The overcapacity of workers is hurting PSA/Peugeot-Citroen and Renault but they’re bound to job-security promises that they made to the French government, which helped them survive the economic crisis in 2009. As a result, they may fall further behind competitors such as Volkswagen. Union representatives from a PSA factory last month expressed interest to meet with a spokesperson or anyone from President Nicolas Sarkozy's campaign team before the first round of elections begins. But they were stunned when Sarkozy himself made an appearance. Tania Sussest, a representative for SIA (the largest union at the plant), said that this is a “surprise.”
For 45 minutes, Sarkozy listened to the union members and then promised to meet PSA CEO Philippe Varin in support of the union's call to secure jobs. Sarkozy fulfilled his promise after just two days when he called the CEO to the Elysee Palace, his official residence. Sarkozy and Hollande agree that jobs should stay in France, especially as the country’s nation's jobless rate has hit its highest figure in 12 years.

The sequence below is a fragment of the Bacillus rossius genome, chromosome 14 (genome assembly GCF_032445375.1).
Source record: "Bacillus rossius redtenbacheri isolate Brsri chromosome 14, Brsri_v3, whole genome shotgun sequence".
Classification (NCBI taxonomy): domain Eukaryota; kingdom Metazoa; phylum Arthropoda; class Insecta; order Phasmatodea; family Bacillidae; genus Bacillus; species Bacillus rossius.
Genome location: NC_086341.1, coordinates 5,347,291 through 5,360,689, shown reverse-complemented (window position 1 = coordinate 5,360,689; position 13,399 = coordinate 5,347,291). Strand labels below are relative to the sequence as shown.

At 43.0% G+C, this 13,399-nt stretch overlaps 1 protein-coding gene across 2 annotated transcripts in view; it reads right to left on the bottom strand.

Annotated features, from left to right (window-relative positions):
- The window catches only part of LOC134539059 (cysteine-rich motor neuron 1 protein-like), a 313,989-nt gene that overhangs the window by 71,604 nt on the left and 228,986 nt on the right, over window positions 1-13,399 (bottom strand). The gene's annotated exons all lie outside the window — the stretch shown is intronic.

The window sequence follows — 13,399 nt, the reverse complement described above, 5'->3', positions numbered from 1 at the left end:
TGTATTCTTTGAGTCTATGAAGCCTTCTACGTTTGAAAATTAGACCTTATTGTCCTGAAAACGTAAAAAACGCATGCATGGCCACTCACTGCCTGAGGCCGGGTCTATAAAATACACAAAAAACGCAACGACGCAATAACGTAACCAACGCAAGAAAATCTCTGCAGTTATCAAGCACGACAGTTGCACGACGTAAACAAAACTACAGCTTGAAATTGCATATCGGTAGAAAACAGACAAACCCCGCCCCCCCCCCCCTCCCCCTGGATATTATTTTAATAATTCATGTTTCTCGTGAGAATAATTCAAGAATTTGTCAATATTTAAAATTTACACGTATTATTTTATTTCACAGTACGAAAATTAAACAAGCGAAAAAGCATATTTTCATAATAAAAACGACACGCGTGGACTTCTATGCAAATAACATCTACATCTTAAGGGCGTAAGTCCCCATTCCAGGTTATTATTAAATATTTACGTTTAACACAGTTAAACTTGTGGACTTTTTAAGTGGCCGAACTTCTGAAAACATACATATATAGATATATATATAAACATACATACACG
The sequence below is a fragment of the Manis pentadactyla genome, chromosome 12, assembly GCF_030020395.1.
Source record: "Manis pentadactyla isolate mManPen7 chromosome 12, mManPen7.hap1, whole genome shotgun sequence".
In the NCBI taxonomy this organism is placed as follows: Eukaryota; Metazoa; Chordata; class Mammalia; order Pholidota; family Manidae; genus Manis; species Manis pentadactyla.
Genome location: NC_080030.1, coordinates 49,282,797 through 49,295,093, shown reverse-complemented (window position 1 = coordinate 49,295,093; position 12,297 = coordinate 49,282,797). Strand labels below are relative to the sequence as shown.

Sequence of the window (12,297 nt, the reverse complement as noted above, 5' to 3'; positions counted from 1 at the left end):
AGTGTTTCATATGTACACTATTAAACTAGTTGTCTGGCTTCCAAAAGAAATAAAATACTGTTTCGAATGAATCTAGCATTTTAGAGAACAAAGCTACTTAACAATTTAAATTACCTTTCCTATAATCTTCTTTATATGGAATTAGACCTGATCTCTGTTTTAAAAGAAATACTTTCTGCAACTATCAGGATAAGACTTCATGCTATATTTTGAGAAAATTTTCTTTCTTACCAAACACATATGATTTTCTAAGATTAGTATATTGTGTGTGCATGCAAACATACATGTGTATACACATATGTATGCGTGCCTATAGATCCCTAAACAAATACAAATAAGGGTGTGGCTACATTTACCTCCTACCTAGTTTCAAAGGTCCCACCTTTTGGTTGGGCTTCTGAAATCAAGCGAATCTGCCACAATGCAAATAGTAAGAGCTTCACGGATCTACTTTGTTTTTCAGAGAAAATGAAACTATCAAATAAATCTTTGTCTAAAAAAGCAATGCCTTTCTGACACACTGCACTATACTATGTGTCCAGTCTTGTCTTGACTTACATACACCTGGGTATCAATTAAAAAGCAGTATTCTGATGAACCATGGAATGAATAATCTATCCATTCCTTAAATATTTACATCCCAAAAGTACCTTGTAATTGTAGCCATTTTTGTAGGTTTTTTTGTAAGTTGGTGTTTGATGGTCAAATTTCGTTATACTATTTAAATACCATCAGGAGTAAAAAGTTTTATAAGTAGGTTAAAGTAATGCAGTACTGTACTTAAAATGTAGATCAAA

The French statistics office said that the automobile industry directly employs about 233,500 people. The country's carmakers' association said that around 9% of France's workforce is linked to autos. Carlos da Silva, an analyst at IHS Automotive, said that there’s not much difference between the two candidates with regards to this issue. He pointed out that while the automobile sector had already been helped during the financial crisis, the focus now is to “shore up public finances” and this is not helping with car sales. Sarkozy is up against Socialist challenger Francois Hollande at the May 6 election.